Tarnea Technologies’ SmartMile SaaS platform to launch in Mumbai on July 22

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Updated: July 22, 2016 10:30 AM

Aims to bring automation to the 'last mile' in the pharma retail trade, targets to be in 12 states by the end of this fiscal

Aims to bring automation to the ‘last mile’ in the pharma retail trade, targets to be in 12 states by the end of this fiscal

Viveka RoychowdhuryMumbai

Bengaluru-based Tarnea Technologies will launch their SmartMile SaaS platform in Mumbai tomorrow, at a select gathering of retail chemists and stockists. The platform, which aims to bring automation to the ‘last mile’ and connecting the entire supply chain, was launched in 2013 and already has its presence in Andhra Pradesh, Karnataka, Telangana, Tamil Nadu, focussing first on Tier II and III towns and more recently in metros.

20160731ep55Suresh Satyamurthy

The company clocked a sales transaction value of around Rs 2.3 billion this June, according to Suresh Satyamurthy, Co Founder, Tarnea Technologies. There are plans to launch it in Delhi during Dussehra, with the product already in pilot runs with very select customers. The company has conducted recces in Rajasthan and Gujarat and aims to be in 12 states by the end of this fiscal. The company is in the process of short listing the next four states.

Backed by early investors like Venkatesh Kini, who is currently the President, Coca-Cola India & Southwest Asia, Deepak Mehrotra, ex-CEO, Micromax and Sanjay Purohit, Managing Director, Levi Strauss India, Tarnea’s platform has benefited from their experience of setting up reliable, transparent and scalable supply chains in India and in the APAC regions.

Though the SmartMile SaaS platform is designed to be used across sectors, the founders chose pharmaceuticals to make their first foray, because they saw a huge opportunity in the visibility and availability challenges facing the sector.

As Satyamurthy puts it, “No other industry in the world has 170,000 SKUs (stock keeping units). If you do a comparison between India and China, the latter has a much more compact pharma sector even though they are geographically six times larger. India’s pharma industry is very fragmented.” They also found that the receptivity of a chemist/ pharmacist to investing in and using such technology is much higher than a nukkad ka kirana walla.

The technology itself is very simple to use and does not require much training, according to Satyamurthy. The value proposition to their customer is very simple. Most chemists already have a computer in their shops but it is currently used solely for billing purposes. The sales pitch highlights that instead of using an older technology which is disconnected from yesterday’s supply chain, the SmartMile SaaS platform, which can run on tablets, mobile phones or even desktop systems, allows reliable inventory control. Thus, what is seen on the computer is on the shelves and this allows the chemist to service customers/ patients better, with no customer turned away due to lack of stock.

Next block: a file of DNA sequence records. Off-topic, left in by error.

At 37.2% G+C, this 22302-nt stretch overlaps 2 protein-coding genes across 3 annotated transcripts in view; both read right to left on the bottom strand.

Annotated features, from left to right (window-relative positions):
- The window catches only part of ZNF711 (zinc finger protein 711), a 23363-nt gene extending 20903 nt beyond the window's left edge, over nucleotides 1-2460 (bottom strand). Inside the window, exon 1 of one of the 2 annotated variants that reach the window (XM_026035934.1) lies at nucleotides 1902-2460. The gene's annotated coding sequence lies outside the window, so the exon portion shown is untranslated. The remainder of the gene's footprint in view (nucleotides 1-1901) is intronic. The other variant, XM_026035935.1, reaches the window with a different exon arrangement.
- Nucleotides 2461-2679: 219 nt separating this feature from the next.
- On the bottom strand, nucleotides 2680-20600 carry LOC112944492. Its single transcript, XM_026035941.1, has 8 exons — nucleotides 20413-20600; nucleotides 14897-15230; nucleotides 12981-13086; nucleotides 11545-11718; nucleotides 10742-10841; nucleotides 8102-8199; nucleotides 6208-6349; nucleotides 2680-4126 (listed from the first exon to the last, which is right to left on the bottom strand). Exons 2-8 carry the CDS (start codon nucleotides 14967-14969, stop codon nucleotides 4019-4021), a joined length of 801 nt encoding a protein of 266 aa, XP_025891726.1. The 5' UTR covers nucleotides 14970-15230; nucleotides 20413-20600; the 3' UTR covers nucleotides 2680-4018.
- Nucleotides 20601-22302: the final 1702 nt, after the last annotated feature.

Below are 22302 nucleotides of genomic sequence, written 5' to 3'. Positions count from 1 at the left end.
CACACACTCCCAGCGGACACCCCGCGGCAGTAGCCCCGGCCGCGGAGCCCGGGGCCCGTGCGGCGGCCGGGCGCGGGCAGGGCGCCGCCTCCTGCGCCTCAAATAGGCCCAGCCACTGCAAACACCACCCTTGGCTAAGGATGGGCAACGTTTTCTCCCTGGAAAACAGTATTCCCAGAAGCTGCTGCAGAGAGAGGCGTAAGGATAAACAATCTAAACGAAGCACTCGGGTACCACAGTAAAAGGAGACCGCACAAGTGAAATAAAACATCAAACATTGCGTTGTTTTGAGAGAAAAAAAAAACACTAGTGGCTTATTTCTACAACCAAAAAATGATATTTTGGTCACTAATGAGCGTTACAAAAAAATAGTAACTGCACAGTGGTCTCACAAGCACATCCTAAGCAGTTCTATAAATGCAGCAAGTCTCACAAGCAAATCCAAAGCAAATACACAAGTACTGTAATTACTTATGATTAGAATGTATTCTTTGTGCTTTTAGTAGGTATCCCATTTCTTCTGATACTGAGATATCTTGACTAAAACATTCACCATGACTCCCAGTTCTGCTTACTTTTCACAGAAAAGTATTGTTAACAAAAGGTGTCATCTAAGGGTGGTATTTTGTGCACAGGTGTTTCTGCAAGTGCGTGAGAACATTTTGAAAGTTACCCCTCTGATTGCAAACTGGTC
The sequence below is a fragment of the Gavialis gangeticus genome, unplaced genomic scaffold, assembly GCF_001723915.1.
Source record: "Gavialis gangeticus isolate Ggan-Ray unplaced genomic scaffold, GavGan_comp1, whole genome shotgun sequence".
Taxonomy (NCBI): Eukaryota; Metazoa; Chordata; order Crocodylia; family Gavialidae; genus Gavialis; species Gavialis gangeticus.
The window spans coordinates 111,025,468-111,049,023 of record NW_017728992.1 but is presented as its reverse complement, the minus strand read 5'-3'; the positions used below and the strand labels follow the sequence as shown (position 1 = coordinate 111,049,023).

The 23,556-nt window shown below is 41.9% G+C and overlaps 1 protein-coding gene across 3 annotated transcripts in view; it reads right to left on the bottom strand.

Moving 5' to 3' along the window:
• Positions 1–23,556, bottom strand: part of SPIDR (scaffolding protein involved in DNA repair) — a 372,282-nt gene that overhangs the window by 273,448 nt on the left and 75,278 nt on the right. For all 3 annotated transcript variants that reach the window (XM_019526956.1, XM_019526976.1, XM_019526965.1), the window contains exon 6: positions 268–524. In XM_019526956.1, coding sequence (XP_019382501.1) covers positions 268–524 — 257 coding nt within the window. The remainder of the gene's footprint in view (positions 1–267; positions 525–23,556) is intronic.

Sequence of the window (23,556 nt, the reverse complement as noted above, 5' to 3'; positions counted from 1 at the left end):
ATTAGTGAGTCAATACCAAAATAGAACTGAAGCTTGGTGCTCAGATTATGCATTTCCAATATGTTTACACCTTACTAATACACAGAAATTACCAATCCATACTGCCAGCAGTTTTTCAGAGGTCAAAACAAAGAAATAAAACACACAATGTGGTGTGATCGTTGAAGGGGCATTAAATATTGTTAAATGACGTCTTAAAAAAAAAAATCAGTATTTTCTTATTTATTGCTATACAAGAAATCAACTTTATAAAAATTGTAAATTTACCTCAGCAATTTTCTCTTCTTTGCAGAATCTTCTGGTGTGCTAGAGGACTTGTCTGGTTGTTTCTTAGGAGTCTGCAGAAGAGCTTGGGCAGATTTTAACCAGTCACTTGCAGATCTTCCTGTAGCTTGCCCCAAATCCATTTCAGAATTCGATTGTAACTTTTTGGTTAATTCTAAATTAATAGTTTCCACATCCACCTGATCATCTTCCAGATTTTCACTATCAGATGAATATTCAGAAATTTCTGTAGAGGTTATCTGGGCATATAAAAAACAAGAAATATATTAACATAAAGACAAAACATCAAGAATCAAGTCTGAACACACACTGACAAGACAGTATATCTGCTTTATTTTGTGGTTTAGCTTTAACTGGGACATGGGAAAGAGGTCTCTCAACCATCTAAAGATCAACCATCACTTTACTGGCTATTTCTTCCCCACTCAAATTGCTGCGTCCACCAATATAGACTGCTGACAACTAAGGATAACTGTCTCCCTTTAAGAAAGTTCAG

Tarnea’s SmartMile SaaS platform’s second value proposition is that it allows even small retailer/ chemists to service high value regular repeat customers better, by using the same tools that any mega retailer would use. For instance, he can register these select customers, offer a loyalty scheme, give him digital services like giving him access on his cell phone and keeping him continuously engaged. Such digital services are currently beyond the reach of individual chemists, points out Satyamurthy.

He reckons that most chemists take just 20-30 minutes to figure out how to use the technology and understand that it makes good business sense. He is firm that his sales teams do not need brochures or powerpoint presentations because they can simply “demo the product and let it speak for itself.” Tarnea sales team has more engineers and professionals with a background in the retail trade rather than in a sales role, according to Satyamurthy.

He does admit that they initially had to overcome a resistance towards automation itself as a large proportion, as much as 87 per cent of the market, does not use any automation. But according to him, this too is diminishing as the use of smartphones and other touch screen interface devices picked up. He recalls some cases, like that of a lady who is an eighth standard dropout and a 65-year old man who had never used a touch screen interface, who are both Tarnea users today. “People are no longer intimidated by technology, when it comes on a mobile phone or tablet with a touch screen interface, which is very intuitive,” he says.

The sales model is referral based, with most existing customers referring fresh ones. The company has just concluded a round of bridge funding and is not planning a Series A funding right now.


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